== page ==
- Dear Mr. Henshaw was written in 1983 and was awarded the Newbery Award in 1984. This book is written as a series of diary entries and letters between the main character, a boy named Leigh, and Mr. Henshaw, Leigh's favorite author. Boyd Henshaw has been Leigh's favorite author since second grade. Now that he's in sixth grade and the new kid at school, he continues his letter-writing to the author for a school assignment. When Mr. Henshaw responds, Leigh is reluctant to reply. As Leigh's responses to Mr. Henshaw are shown, the reader learns of the trials and tribulations of this sixth grader's life. The reader learns that Leigh is struggling with his parents' divorce, being the new kid at school, and bullies. Leigh's letters and diary entries are therapeutic to him and help him realize that he has to learn to accept certain situations in his life. This story covers many aspects of everyday life that children of all ages can relate to: loneliness, school issues, and problems at home to name a few.
- Socks is a fun book written from the perspective of a tabby cat. Socks is a happy cat that lives with the Brickers, a young couple who has always given him everything he needs. However, when new baby Charles joins the family, Socks begins to feel as if he's been forgotten. He is gradually given less and less attention and even ends up living in the garage for a while! While trying to find his place in this new family, Socks gets into trouble more than once. The Brickers eventually realize that they have been neglecting Socks since they brought Charles home. As Charles grows, Socks comes to the conclusion that Charles is his friend, not his enemy, and eventually finds his place in the family. This book includes several drawings throughout that help illustrate the plot. The story contains realistic, easy-to-follow conversations and interactions between the Brickers and Socks.
- This book is the last in the "Ramona" series and was also the last book published by Beverly Cleary. The famous Cleary character Ramona is now in fourth grade and is sure that it will be the best year of her life so far. Ramona loves her new teacher and even has a new best friend, Daisy. However, Ramona soon learns that fourth grade isn't so great; her teacher wants her to be a better speller, a task that does not come easily to Ramona. Ramona also struggles with her older sister, Beezus, who is now in high school, as well as with her baby sister, Roberta. Like many other children, Ramona wants to be given more responsibilities, such as babysitting her little sister or cat-sitting for Daisy. Ramona is still at odds with her nemesis, Susan, although they eventually come to understand each other better. As in many of the other "Ramona" books, Ramona comes to realize that she's doing a good job of growing up.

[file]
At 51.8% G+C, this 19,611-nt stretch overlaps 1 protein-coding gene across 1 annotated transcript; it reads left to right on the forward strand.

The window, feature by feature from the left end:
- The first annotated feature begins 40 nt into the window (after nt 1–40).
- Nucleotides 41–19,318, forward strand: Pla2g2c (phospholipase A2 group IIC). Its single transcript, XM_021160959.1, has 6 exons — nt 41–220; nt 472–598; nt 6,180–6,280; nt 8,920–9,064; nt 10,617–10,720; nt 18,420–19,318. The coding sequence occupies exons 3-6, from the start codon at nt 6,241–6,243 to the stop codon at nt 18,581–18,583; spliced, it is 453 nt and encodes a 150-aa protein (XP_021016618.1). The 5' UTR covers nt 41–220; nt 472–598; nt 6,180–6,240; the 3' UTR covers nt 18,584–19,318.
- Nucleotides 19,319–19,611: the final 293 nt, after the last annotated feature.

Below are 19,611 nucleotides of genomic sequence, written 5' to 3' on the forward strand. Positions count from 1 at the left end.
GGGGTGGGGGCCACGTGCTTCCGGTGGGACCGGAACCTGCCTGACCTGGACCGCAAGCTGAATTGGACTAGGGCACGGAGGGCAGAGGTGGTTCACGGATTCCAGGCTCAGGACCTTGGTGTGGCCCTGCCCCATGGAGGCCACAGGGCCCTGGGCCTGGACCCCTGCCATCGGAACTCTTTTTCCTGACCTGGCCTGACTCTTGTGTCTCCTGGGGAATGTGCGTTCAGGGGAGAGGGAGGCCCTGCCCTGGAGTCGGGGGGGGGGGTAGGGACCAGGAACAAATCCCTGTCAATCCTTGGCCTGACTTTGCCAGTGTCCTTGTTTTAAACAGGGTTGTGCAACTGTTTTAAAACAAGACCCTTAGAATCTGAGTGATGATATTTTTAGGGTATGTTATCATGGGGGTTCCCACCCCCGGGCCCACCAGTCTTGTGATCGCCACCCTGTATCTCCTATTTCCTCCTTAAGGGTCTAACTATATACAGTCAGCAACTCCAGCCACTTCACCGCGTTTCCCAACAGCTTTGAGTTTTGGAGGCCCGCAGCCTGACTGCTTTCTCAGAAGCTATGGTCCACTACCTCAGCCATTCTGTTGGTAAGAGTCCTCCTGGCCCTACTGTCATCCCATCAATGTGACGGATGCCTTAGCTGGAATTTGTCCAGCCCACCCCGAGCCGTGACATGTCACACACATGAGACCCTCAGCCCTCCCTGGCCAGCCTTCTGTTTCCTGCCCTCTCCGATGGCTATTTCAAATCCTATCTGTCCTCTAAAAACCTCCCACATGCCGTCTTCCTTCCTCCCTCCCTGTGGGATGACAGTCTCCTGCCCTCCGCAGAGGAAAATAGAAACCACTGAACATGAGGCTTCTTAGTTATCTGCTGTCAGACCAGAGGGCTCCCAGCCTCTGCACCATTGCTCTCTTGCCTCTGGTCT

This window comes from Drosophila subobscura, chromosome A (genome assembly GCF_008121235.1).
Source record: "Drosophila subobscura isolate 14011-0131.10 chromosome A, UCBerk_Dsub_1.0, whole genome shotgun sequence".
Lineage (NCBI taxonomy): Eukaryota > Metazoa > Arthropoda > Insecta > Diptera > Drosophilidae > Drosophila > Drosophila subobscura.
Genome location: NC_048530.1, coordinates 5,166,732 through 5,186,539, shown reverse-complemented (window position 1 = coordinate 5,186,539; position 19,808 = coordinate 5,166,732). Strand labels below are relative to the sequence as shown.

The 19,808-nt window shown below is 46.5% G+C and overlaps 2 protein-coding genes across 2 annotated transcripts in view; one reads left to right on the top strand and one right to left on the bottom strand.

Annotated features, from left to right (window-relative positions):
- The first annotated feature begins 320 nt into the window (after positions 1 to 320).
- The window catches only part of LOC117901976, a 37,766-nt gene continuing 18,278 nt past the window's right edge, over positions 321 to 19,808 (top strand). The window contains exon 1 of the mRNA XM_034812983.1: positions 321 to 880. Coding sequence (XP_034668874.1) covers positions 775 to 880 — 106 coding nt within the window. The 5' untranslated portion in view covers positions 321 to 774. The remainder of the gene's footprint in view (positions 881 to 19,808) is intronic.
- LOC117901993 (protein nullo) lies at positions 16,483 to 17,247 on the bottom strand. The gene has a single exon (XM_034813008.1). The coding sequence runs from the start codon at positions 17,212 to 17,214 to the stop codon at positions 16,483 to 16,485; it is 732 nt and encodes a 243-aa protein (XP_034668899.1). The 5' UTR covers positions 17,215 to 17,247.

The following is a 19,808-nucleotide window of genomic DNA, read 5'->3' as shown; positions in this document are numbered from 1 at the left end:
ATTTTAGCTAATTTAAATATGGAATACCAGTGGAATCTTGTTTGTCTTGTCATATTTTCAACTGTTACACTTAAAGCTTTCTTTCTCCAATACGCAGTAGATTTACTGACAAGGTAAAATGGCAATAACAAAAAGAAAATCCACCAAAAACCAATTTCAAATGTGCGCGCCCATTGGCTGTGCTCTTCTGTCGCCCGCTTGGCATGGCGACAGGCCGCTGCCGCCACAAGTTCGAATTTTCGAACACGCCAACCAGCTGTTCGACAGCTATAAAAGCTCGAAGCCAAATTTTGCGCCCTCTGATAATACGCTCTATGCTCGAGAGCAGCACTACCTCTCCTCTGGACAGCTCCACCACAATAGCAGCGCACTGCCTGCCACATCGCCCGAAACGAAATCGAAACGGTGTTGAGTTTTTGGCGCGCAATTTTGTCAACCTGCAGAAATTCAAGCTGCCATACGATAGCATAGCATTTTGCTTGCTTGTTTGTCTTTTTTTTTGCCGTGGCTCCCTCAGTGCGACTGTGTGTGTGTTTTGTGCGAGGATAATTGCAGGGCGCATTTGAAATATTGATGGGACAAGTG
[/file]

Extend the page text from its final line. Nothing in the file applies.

Writing Patterns and Style
- Cleary has been known to say that she wrote her books to simply entertain her readers; she wasn't trying to teach anyone a lesson. Cleary's books are easy for children to relate to because they often deal with realistic, everyday situations that children come across during the course of their own lives. Her books cover topics such as new siblings, moving, friendships, etc. Cleary's books have universal appeal and are still captivating readers more than sixty years after the first book was published.
- Cleary's books often contain realistic dialogue and recurring characters. For example, Ramona appears in at least eight different books. Readers are able to form relationships with these characters and follow them as they grow and develop. Cleary's books are often illustrated with black and white sketch-styled pictures that are used to build on and represent the plot. Alan Tiegreen was the illustrator for several of her books.
- The Ageless Appeal of Beverly Cleary http://www.nytimes.com/2011/04/10/books/review/profile-of-beverly-cleary.html?pagewanted=all
- Cleary, Beverly. (1950) Henry Huggins. New York. Harper Collins.
- Cleary, Beverly. (1951). Ellen Tebbits. New York. Scholastic Inc.
- Cleary, Beverly. (1965). The Mouse and the Motorcycle. New York. Avon Books.
- Cleary, Beverly. (1983). Dear Mr. Henshaw. New York. Dell Publishing.
- Cleary, Beverly. (1973). Socks. New York. Scholastic Inc.
- Cleary, Beverly. (1999). Ramona's World. New York. Scholastic Inc.